Yuccas are perfect landscape plants: low-care, beautiful, and water-wise. Fortunately, they have only a few problems or diseases you’ll have to deal with, but if you happen to notice a bug or two crawling around on your plants, it’s best to know if it’s a friend or foe. Read on for a list of pests that commonly bother yuccas in the landscape.
Pests of Yucca
Yuccas make great additions to the landscape. After all, these tough, water-saving plants look beautiful in almost any surrounding and produce a dramatic flower spike in the summer. There’s not much to dislike about these easy-care plants. Even their pest problems aren’t all that serious, though there are a few insects that affect yuccas. Most pests on yucca are very minor problems, but knowing which yucca plant bugs are worrisome and which aren’t so serious can help you decide how to best handle your yucca’s bug issues. Here are the most common yucca pests you’ll find in your home landscape, along with some tips for treating yucca pests:
- Agave plant bugs – Plant bugs feed by piercing the leaves of yucca and sucking out the juices inside. The spots where they’ve pierced will scar into a small brown area. These 1/2 inch (1.5 cm.) long plant bugs are fairly easy to spot in action, and just as easy to kill. Several applications of insecticidal soap applied directly to the pest will take care of them in a few weeks.
- Aphids – Black aphids are common pests and may be found feeding on flower stalks or leaves. They’re easily dispatched with sprays of water from a hose since aphids drown readily. Continue spraying the bugs daily until the colony is destroyed.
- Mealybugs – These wax-coated insects are easy to spot on yucca from the nearby deposits of waxy scales. As with aphids, they may attract ants with their honeydew but are easily dispatched with blasts of water from the garden hose just like aphids. Any ant colonies that are caring for the mealybugs will need to be baited to prevent reinfestation.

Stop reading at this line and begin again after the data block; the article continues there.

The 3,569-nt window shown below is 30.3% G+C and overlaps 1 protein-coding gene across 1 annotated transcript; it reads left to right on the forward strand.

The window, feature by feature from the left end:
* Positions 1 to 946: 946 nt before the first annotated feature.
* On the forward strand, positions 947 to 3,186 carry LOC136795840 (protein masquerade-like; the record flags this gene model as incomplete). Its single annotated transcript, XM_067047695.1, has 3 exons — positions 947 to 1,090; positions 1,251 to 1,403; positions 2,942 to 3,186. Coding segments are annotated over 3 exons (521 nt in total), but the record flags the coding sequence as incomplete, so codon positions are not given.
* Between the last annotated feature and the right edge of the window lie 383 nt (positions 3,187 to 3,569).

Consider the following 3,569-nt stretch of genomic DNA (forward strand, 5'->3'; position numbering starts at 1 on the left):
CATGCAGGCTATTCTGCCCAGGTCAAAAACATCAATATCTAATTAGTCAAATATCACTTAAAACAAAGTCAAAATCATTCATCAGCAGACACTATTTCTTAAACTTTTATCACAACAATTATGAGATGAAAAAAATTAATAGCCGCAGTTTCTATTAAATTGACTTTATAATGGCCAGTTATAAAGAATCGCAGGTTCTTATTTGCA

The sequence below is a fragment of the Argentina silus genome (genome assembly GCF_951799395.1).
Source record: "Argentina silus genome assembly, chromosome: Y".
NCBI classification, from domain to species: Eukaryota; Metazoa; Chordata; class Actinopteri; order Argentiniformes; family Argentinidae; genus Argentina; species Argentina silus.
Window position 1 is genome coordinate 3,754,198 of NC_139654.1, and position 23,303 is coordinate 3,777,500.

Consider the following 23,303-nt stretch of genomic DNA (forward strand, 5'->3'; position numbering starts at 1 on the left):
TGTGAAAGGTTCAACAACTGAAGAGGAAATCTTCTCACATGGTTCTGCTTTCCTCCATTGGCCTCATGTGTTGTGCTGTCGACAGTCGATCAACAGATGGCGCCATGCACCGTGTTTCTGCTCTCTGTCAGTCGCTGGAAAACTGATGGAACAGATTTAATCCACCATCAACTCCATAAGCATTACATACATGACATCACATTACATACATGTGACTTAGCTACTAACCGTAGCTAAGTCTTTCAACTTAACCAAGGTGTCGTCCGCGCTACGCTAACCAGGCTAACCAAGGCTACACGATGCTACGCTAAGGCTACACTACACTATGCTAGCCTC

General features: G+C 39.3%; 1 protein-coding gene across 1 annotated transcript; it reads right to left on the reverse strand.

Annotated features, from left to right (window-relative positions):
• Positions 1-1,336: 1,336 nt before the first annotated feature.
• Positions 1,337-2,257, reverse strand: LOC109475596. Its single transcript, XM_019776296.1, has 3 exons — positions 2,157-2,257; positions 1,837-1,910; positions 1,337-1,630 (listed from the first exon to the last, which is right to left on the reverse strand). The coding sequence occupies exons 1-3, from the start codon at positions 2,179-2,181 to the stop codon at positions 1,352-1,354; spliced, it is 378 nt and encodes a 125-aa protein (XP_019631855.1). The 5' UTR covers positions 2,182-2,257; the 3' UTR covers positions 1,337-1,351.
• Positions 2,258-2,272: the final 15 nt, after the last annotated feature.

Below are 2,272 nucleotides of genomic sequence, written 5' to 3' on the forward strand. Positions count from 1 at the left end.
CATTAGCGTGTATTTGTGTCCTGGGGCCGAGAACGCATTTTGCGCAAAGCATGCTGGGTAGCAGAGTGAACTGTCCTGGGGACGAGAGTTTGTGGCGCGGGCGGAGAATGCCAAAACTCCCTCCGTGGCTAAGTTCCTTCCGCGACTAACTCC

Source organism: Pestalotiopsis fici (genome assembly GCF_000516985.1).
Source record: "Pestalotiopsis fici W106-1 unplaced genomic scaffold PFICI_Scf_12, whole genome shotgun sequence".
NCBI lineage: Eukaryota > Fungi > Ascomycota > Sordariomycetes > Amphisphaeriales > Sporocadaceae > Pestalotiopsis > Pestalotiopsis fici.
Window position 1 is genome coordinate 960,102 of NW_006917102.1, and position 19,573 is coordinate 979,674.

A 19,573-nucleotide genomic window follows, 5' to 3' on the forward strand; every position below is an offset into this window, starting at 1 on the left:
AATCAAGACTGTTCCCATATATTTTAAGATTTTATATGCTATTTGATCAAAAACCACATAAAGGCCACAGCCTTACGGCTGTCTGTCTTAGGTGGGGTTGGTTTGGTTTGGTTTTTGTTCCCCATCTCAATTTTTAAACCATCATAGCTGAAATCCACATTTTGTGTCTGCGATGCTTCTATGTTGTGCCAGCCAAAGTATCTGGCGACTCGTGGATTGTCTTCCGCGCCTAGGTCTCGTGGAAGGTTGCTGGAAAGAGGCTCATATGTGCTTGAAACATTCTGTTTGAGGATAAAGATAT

- Scale – Scale often appear as bumps, bruises, and unusual spots on plants, but soon multiply and cover leaves entirely. These armored pests are harder to control than their cousins, the mealybugs and aphids, but they can be conquered. Depending on the size of the colony, repeated treatments with neem oil can destroy the insects; if many scale are present, apply imidacloprid at recommended dosages after flowering (or remove the flower before application if the plant is in imminent danger).
- Two-spotted mites – Not truly insects, two-spotted mites are tiny plant-feeding arachnids. You may notice fine webbing collecting on your yucca when they start to show signs of infestation, but it’s more likely that you’ll not notice anything different until the plant is having serious problems thriving. You can suppress mites by increasing the humidity around your yucca, but this could encourage fungal disease instead. For best results, smother the mites with neem oil or an insecticidal soap applied several times according to the package directions.
- Yucca weevil – When it comes to yucca plant pest control, yucca weevils are the most difficult to manage. Since they burrow into the crown of the plant, they’re impossible to cure once a serious infestation has set in. Your best bet is to work to keep your yuccas as healthy as you can when signature puncture holes first appear in their leaves.
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Kristi Waterworth was a regular contributor to Gardening Know How for many years, answering countless queries on plant pests and diseases.
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